I owe Kent Joosten of the Johnson Space Center, NASA, even more gratitude than usual for his contribution to the cephalopod sections. Thanks also to Eric Brown and Simon Bradshaw for reading manuscript drafts.

* The idea that squid and other cephalopods may be intelligent is real. A recent reference is New Scientist of 1 June 1997; Cephalopod Behaviour by R. T. Hanlon and J. B. Messenger (Cambridge University Press, 1996) was a valuable source.

* The riches available to us from the asteroids and other extraterrestrial resources, and plans to exploit those riches, are real. A good recent survey is Mining the Sky by John S. Lewis (AddisonWesley, 1996).

* The probabilistic doomsday prediction called here the “Carter catastrophe” is real. It has been well expressed by John Leslie in The End of the World (Routledge, 1996).

* The “Feynman radio” idea of using advanced electromagnetic waves to pick up messages from the future is real. This has actually been attempted, for example by I. Schmidt and R. Newman (Bulletin of the American Physical Society, vol. 25, p. 581, 1979). And the extension of the idea to quantum mechanics (the “transactional interpretation”) is real. See John Cramer, Reviews of Modern Physics, vol. 58, p. 647,1986.

* Cruithne, Earth’s “second Moon,” is real. Its peculiar properties were reported in Nature, vol. 387, p. 685,1997.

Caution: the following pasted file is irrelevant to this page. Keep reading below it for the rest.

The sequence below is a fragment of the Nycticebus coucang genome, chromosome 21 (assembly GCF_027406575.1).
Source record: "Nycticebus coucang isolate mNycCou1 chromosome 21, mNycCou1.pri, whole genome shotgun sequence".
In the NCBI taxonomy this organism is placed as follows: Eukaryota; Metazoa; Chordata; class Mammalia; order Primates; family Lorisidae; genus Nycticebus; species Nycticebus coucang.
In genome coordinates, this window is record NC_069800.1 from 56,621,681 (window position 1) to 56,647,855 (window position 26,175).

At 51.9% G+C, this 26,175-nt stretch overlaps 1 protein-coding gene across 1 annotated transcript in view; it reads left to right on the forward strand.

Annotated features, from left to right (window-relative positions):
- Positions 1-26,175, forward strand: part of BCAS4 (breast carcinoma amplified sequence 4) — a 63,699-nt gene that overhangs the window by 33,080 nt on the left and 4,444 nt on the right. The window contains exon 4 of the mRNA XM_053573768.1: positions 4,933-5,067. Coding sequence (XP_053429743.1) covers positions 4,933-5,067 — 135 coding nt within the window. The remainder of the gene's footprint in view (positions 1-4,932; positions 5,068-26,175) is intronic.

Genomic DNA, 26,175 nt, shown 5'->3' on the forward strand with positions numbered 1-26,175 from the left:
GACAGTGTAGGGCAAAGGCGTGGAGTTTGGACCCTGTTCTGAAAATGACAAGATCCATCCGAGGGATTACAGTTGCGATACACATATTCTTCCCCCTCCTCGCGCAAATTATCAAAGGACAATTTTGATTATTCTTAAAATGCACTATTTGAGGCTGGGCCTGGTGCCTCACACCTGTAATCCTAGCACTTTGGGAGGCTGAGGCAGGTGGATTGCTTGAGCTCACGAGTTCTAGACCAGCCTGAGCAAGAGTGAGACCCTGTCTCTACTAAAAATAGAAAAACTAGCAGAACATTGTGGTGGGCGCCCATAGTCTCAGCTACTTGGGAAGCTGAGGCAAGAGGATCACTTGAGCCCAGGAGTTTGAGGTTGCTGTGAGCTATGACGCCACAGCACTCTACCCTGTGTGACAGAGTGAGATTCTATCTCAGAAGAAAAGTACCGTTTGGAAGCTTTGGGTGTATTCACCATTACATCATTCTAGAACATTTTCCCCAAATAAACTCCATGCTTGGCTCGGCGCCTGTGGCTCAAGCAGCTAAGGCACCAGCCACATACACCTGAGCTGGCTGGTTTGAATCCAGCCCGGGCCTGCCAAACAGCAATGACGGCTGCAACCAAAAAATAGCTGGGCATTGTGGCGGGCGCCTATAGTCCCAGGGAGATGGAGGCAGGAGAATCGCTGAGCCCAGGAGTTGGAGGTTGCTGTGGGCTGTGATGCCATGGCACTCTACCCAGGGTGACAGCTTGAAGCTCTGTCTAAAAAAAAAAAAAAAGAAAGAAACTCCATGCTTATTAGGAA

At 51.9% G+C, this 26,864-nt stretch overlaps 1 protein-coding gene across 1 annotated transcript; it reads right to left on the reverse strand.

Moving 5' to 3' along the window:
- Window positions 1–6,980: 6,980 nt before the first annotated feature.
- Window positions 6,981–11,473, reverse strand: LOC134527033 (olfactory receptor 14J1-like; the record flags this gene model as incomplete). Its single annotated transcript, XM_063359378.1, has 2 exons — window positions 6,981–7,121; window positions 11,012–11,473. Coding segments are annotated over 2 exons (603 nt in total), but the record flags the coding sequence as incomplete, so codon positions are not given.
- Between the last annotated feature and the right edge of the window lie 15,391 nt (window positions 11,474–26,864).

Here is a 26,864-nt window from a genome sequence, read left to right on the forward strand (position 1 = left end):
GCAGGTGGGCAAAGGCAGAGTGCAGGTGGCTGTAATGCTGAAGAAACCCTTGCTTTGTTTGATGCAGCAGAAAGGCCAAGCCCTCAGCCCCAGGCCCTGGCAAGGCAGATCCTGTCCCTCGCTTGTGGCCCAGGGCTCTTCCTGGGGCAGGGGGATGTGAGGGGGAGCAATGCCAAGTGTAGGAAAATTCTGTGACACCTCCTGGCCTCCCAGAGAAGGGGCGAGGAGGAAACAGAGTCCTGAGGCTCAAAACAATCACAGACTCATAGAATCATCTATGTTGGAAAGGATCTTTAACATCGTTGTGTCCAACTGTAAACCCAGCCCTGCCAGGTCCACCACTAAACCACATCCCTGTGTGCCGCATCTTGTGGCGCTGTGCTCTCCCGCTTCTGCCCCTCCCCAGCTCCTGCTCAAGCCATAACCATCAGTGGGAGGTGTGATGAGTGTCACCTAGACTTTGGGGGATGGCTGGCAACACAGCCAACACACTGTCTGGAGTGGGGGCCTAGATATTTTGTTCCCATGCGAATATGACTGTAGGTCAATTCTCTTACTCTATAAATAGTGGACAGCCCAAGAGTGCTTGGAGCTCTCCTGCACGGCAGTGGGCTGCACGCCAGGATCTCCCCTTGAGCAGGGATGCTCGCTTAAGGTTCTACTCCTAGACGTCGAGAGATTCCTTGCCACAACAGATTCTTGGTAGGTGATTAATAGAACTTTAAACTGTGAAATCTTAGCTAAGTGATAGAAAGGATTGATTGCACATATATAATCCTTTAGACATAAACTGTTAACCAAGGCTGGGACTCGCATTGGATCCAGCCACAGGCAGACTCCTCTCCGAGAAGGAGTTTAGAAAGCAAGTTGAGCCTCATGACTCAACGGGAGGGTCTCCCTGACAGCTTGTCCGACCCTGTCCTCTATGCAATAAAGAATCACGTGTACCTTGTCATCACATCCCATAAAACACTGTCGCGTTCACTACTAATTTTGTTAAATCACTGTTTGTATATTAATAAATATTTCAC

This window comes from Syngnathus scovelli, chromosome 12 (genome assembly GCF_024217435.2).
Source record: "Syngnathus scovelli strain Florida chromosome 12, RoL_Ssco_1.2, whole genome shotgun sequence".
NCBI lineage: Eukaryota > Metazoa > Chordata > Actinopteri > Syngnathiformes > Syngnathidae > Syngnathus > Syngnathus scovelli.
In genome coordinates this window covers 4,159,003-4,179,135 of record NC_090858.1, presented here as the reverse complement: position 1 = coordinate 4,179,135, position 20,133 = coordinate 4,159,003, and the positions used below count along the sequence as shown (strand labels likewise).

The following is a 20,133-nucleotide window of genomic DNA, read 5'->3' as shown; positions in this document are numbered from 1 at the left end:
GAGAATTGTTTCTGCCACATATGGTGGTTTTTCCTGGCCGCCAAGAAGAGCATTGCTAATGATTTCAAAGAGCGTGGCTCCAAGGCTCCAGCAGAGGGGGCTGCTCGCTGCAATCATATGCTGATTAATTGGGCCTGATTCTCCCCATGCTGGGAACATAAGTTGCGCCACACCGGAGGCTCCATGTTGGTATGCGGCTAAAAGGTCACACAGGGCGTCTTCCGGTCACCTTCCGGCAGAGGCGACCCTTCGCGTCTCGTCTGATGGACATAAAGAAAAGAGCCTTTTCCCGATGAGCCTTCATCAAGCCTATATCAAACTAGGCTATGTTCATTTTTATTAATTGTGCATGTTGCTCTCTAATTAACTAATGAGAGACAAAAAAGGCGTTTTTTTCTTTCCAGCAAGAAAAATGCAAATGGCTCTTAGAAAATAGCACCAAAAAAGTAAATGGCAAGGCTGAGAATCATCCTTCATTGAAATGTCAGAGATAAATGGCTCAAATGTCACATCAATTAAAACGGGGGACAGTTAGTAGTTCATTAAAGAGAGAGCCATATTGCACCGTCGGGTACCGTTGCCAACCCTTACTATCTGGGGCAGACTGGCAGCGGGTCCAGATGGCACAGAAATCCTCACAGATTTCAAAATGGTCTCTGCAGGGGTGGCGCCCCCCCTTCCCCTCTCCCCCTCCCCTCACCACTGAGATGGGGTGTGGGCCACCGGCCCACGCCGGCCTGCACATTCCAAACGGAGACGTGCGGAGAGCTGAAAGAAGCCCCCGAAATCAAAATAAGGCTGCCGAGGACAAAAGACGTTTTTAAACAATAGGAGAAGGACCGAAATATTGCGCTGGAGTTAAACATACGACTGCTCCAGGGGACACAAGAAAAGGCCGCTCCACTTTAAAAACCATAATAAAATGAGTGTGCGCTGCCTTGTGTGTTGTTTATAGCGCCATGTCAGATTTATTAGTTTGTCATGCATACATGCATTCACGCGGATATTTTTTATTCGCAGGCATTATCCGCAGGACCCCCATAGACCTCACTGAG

* The “quark-nugget” idea of collapsed matter, with its potentially disastrous implications, is real. It was proposed by E. Witten in “Cosmic Separation of Phases,” Physical Review A vol. 30, p. 272,1984.

* The physics of the possible far future drawn here is real. A classic reference is “Time without End: Physics and Biology in an Open Universe,” F. Dyson, Review of Modern Physics, vol. 51, p. 447,1979.

* The idea that our universe is one of an evolutionary family is real. A recent variant of the theory has been developed by L. Smolin in his book The Life of the Cosmos (Oxford University Press, 1997).

* The notion of vacuum decay is real. It was explored by P. Hut and M. Rees in “How Stable Is Our Vacuum?” Nature, vol. 302, p. 508,1983.

The rest is fiction.

Stephen Baxter

Great Missenden

February 1999

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